RACE DEBRIEF

    Two hundred and twenty-seven points – that’s what Mercedes’ average winning margin has been in the constructors’ championship since 2014. But with the team now locked in what could be a season-long fight with Red Bull for title honours, both Mercedes’ Toto Wolff and Red Bull’s Christian Horner revealed that they were relishing the battle – while not losing sight of the massive regulation overhaul coming to F1 for 2022.

    Mercedes currently hold a lead of 29 points over Red Bull in the constructors’ standings, after Lewis Hamilton claimed his third win in four races at the Spanish Grand Prix. But the gap between the two teams at the same point last year was 68 points – with Wolff hoping it remained that close between the two teams throughout 2021.

    READ MORE: Why Red Bull were always likely to lose to Mercedes in Spain, however the strategy battle played out

    “They [bring out the best in us],” said Wolff, speaking after Hamilton’s Barcelona victory. “When you look at yesterday’s qualifying, three cars within a tenth, you never know how it’s going to end, who’s going to be in front and I hope that it’s going to remain like this until the end of the season. It’s what the sport needs and we enjoy that fact.

    “So it's a fight of the giants and I still have the feeling that we haven't got the pace on Saturday that we should, but we seem to be quicker on Sunday – and I simply love it.”

    Archive number: M265553
    Wolff says Mercedes "simply love" the battle with Red Bull

    Having lost out to Mercedes in Barcelona, meanwhile, Horner said he was looking on the bright side, with Max Verstappen having run Hamilton close for victory this year – compared to being 24s adrift at the flag at Barcelona in 2020.

    “I think Mercedes, we've seen it since Bahrain… their race pace has been better than ours at each Grand Prix that we've seen so far, and I think that their degradation has been better than ours,” said Horner. “We knew these last two circuits would play to their strengths; they've done that but we're an awful lot closer than we have been and I think that if we can find some more race pace, it's still very, very tight between the two cars.

    READ MORE: Wolff enjoying ‘a buzz I have not felt since 2013’ with Red Bull fight

    “So we've got to take the positives out of the weekend that we've managed to push Mercedes this close at this circuit and at a track where they were a long way ahead of us last year, and one that has been a strong point for them. So we've got to take the positives into the next race in Monaco.”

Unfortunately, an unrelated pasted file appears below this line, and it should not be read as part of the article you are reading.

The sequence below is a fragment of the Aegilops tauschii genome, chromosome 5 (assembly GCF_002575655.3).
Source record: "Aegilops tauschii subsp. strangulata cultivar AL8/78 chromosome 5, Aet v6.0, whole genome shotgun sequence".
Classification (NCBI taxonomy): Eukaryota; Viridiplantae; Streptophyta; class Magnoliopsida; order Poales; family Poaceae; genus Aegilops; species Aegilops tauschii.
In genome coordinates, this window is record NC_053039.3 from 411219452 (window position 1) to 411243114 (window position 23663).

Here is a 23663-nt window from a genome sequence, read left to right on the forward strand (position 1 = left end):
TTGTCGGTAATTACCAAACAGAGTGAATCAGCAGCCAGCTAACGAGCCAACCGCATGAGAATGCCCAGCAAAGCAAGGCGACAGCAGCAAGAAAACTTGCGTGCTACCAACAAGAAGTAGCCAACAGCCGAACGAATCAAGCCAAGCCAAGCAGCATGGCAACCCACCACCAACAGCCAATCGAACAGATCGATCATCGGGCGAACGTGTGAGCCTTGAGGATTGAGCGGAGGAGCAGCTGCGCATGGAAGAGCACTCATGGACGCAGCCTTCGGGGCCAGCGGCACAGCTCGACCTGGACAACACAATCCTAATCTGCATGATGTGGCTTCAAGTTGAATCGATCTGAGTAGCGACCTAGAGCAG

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    Verstappen was in the thick of the battle with Hamilton in Spain

    Red Bull’s impressive pace in 2021 – even if it has only yielded one win so far – leaves both Wolff and Horner with a dilemma: do they put more resource into this season to try and defeat their rival, or commit to abandoning development on their 2021 cars (and potentially title glory) earlier to focus on 2022, when Formula 1 undergoes a dramatic shift in regulations.

    But while Wolff said he didn’t think either team would overcommit to 2021 at the expense of 2022, Horner said he nonetheless expected Red Bull to perform their usual trick of finishing this season stronger than they started it.

    “I doubt that one of us is going to go extreme in terms of balancing the 2021 regulation versus 2022,” said Wolff. “You simply can't let '21 go, but at the same time, every single week you lose for 2022 is going to cost you immense performance because the development slope is just much steeper than with the mature regulations that we have today.

    READ MORE: Hamilton explains his cautious start in Spain, as Horner says his driver’s move was ‘full Max Verstappen’

    Hamilton and Verstappen's Barcelona battle

    “So it’s about marginal gains, it's about eking out in every possible performance area, limiting DNFs, mistakes, and trying to extract every bit of performance that you have in your car and in you power unit, and that is going to go all the way.”

    READ MORE: Perez targeting Monaco victory after getting closer to “100%” with Red Bull RB16B in Spain

    “We obviously need to continue to develop this car,” added Horner. “But we also have to be mindful that there's a completely new generation of car coming for 2022. So it’s going to be about developing and developing efficiently, developing within the constraints of obviously designing a new car for next year as well.

    “So that poses its own challenge. And of course a 23-race calendar is a marathon season, and we need to make sure that we're there for the second half, as that's generally where we've been stronger.”